I watched The Boy in the Striped Pajamas in class today. There’s a line where the Jewish doctor/potato peeler asks 8-year-old Bruno, “What do you want to be when you grow up?” It made me think about the span of human life in general. Youth is for daydreams and imagining your life ahead of you. We dream. We learn. We keep calm and carry on. As adults, beyond responsibilities, one dares of mastering a skill or flowering into something unique.
Burt, you had one Broadway play under your belt and Hollywood talent agent, Harold Hecht, persuaded producer Hal B. Wallis to sign you to an eight-movie contract. The move made you an instant star in 1946 with The Killers. Your lucky break turned into a 45-year career during which you were a four-time nominee for Best Actor, (winning for Elmer Gantry), two BAFTA Awards, and one Golden Globe (Elmer Gantry). Ah, what does this have to with The Boy in the Striped Pajamas?
I finished Against Type: The Biography of Burt Lancaster by Gary Fishgall last night. I saw many of your movies during the Winter Project featuring your life and filmography. The Sweet Smell of Success, Come Back, Little Sheba, The Killers, Elmer Gantry, Seven Days in May, and Field of Dreams are my personal favorites. Thinking about your life, I can see that you did your best to become something special in the field of acting. You had a voracious appetite for life. You wanted to be your own man, call your own shots. You picked your roles, and started a production company. Lost it in the 1960s. You stayed in perfect shape and loved a lot of women in and out of wedlock. It bewilders me that you needed a wife. Monogamy was impossible. What did matter to you were your five children. You had several close friends who were loyal to you to the end. Passionate, argumentative, virile, you embodied the physical looks that made women swoon and men shiver with intimidation.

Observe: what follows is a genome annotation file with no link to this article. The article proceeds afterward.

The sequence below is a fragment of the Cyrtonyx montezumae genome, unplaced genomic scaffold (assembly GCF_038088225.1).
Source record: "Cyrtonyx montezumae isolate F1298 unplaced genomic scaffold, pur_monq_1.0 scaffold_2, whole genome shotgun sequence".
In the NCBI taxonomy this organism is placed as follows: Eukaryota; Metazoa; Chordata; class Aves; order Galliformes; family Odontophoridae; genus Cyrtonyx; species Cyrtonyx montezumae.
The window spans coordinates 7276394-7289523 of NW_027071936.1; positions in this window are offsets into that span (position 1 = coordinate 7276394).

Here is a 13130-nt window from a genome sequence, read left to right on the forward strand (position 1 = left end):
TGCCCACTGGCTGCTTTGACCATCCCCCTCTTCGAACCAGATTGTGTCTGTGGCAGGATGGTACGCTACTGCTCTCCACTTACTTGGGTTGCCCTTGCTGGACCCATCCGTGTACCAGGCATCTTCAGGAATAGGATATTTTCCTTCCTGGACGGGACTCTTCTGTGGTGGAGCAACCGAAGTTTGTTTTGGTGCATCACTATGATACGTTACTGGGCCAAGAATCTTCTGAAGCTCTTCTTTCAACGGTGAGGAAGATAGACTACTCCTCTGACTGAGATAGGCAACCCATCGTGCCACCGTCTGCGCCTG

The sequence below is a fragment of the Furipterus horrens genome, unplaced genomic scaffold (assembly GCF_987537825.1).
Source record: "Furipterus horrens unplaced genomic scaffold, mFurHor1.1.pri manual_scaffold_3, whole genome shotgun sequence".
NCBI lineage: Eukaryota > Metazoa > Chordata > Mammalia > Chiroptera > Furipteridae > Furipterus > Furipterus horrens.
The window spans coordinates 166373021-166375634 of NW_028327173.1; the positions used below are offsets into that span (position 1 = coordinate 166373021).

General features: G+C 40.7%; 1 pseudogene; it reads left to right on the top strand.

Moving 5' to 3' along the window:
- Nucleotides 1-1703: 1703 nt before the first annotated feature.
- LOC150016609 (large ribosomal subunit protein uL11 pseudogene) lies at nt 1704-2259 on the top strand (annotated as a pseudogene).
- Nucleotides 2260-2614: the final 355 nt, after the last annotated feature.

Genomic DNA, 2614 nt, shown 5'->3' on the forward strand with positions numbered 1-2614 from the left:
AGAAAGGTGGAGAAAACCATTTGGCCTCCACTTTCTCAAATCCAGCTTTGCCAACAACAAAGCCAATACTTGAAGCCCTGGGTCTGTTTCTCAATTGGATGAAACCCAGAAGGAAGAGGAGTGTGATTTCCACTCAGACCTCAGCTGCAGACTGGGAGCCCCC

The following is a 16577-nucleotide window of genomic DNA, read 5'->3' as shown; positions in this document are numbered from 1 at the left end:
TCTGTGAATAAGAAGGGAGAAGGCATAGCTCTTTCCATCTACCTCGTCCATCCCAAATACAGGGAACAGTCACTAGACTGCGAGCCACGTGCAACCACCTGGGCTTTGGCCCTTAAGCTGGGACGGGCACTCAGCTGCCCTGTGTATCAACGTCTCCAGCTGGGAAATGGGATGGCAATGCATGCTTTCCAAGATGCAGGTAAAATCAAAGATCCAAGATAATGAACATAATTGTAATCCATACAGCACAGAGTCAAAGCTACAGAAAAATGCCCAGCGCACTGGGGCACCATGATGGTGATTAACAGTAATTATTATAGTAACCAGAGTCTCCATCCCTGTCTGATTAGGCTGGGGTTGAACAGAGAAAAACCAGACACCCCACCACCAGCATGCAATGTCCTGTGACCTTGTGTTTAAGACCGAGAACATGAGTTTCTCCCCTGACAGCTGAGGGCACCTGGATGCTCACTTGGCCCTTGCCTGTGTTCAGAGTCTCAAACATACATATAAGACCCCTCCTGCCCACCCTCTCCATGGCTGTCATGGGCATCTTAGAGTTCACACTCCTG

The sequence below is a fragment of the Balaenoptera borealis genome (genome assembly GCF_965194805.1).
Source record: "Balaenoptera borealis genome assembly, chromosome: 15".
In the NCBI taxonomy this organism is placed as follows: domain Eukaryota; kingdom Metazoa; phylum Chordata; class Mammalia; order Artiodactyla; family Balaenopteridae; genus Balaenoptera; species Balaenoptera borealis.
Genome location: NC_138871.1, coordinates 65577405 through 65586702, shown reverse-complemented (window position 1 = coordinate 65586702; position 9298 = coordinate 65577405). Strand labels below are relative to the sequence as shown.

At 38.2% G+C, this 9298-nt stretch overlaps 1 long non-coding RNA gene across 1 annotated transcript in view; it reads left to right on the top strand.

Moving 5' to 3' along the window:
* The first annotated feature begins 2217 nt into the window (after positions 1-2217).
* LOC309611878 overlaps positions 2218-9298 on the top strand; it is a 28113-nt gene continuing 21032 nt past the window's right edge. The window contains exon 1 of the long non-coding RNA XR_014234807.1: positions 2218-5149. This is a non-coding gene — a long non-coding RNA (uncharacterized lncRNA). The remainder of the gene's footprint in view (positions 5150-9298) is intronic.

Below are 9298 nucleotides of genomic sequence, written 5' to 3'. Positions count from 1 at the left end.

I think you were unselfish as an actor, Burt. Your passion was to be a part of a great picture. You took an active part in films by suggesting to the director what to do. You revised scripts and allowed co-stars to have the limelight. I think of many films where you stood there tall and broad and your costars flushed with extraordinary performances. Are you wooden? Or did you have that ability to inspire others to go deeper and express themselves by standing next to you?
When I think of you, I will remember a man at the end of his days whose eyes expressed wisdom and affable charm. I suppose that’s why I liked your bit part in Field of Dreams. I swear you weren’t acting on the screen. It was you. That’s how I like to remember you. You rose out of poverty from Harlem, became a circus performer, and transformed into a bonafide classical star. You didn’t stop. You lived true to your personality.
“What do you want to be when you grow up?” Well, obviously little Bruno and the life span of millions of Jews were severed tragically. I take life seriously, to a fault. I feel obligated to those who didn’t get the chance to chase after dreams or exist to enjoy the pleasures of nature and love and friendships. I admire people who live actively and with passion.
Burt, your children, and your friendships are a testament to your character. Your faults didn’t overcome you. What a tough act to play. You passed at age 80 in 1994. What more did you need out of life?
Thanks for the films, Burt. It was fun to get to know you this winter.